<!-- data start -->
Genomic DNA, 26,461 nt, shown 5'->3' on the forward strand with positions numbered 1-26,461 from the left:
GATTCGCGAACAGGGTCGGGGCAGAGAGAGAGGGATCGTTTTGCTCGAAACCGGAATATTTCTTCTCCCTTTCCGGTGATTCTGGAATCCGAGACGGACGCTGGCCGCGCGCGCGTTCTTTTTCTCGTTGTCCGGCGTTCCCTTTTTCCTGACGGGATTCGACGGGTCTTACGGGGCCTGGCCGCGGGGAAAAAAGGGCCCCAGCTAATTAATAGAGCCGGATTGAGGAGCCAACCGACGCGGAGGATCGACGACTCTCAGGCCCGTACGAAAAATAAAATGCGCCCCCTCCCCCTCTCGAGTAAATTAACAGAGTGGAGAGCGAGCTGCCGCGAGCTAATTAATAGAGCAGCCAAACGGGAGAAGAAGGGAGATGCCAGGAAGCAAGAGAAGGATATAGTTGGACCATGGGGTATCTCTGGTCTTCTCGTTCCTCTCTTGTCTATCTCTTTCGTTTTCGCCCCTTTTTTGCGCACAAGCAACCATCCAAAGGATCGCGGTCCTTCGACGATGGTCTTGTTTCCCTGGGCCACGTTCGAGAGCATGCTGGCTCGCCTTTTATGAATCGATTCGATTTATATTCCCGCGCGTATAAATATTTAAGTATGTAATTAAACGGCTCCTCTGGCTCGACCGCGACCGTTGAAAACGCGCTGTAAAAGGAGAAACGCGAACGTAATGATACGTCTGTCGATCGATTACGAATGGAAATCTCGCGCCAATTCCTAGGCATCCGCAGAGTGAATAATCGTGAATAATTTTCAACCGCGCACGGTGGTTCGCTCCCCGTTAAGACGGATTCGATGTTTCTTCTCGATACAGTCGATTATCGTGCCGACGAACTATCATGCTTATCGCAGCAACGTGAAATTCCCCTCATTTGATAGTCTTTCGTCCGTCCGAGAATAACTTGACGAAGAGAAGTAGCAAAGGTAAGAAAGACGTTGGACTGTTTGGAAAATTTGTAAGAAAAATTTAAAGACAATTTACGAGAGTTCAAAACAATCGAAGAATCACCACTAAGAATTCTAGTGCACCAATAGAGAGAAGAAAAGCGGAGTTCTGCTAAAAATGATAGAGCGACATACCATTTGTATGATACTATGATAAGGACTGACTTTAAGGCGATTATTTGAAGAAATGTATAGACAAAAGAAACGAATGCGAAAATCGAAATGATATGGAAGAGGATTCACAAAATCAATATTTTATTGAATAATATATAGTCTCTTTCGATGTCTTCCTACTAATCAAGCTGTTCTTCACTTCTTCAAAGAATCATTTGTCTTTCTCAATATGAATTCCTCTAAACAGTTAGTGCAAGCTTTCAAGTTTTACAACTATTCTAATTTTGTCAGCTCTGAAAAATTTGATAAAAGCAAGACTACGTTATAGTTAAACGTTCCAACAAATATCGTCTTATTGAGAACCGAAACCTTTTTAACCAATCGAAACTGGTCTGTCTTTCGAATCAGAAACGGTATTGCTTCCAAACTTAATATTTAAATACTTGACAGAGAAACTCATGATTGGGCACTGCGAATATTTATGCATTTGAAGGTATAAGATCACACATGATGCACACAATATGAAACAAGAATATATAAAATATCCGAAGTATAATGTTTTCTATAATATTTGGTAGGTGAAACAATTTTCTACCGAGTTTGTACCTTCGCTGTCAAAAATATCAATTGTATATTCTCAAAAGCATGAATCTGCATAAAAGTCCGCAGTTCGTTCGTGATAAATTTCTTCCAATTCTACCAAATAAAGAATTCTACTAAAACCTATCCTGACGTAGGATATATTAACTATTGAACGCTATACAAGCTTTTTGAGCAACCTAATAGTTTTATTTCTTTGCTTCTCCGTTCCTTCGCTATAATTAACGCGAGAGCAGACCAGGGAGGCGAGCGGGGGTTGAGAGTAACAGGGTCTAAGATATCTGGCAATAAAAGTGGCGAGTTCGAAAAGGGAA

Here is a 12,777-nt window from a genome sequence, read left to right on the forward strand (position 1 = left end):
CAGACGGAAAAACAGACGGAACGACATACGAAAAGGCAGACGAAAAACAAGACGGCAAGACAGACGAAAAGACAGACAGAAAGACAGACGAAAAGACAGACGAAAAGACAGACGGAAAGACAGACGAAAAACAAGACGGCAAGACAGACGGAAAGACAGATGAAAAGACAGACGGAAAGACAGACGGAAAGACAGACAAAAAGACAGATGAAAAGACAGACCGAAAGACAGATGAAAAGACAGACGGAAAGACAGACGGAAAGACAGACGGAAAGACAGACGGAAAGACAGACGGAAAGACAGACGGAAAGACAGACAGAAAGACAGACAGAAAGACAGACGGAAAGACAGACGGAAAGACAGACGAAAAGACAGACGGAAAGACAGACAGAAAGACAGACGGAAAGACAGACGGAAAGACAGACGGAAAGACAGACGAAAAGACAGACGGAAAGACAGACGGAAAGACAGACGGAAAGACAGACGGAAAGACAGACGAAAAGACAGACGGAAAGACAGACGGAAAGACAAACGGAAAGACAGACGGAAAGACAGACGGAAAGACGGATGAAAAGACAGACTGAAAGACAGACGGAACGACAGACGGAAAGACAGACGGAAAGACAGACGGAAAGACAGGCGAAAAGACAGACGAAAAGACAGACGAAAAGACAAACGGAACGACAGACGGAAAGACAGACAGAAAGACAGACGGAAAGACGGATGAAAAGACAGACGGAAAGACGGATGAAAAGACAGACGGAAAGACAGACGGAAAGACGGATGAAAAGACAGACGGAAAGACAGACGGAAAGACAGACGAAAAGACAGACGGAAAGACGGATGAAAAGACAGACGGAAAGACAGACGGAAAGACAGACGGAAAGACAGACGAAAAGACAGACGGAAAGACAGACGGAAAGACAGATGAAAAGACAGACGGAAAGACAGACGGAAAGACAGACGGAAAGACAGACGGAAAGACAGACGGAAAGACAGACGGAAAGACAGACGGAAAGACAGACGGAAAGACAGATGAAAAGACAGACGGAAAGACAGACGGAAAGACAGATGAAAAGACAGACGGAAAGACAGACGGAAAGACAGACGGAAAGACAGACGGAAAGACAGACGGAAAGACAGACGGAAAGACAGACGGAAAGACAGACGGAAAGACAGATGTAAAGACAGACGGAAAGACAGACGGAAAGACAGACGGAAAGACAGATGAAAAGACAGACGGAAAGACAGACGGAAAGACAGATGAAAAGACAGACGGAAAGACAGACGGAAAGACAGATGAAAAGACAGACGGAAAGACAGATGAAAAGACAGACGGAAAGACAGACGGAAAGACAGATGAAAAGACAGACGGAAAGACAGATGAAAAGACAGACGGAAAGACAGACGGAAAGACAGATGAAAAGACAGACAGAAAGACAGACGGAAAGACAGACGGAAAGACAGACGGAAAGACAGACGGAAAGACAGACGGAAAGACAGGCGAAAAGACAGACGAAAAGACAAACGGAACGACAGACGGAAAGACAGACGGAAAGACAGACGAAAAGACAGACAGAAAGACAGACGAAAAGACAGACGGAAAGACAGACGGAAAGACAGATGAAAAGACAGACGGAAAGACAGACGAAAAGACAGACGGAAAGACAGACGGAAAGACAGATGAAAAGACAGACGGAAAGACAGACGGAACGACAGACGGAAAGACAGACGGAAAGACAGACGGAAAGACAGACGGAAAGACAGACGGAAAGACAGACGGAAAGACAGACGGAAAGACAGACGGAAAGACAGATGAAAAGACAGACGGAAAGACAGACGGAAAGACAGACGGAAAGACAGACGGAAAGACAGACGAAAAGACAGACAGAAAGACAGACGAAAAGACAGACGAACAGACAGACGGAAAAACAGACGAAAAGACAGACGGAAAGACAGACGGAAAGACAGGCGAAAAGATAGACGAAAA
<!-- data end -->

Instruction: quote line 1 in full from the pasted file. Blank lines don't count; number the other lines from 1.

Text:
Genomic DNA, 26,461 nt, shown 5'->3' on the forward strand with positions numbered 1-26,461 from the left: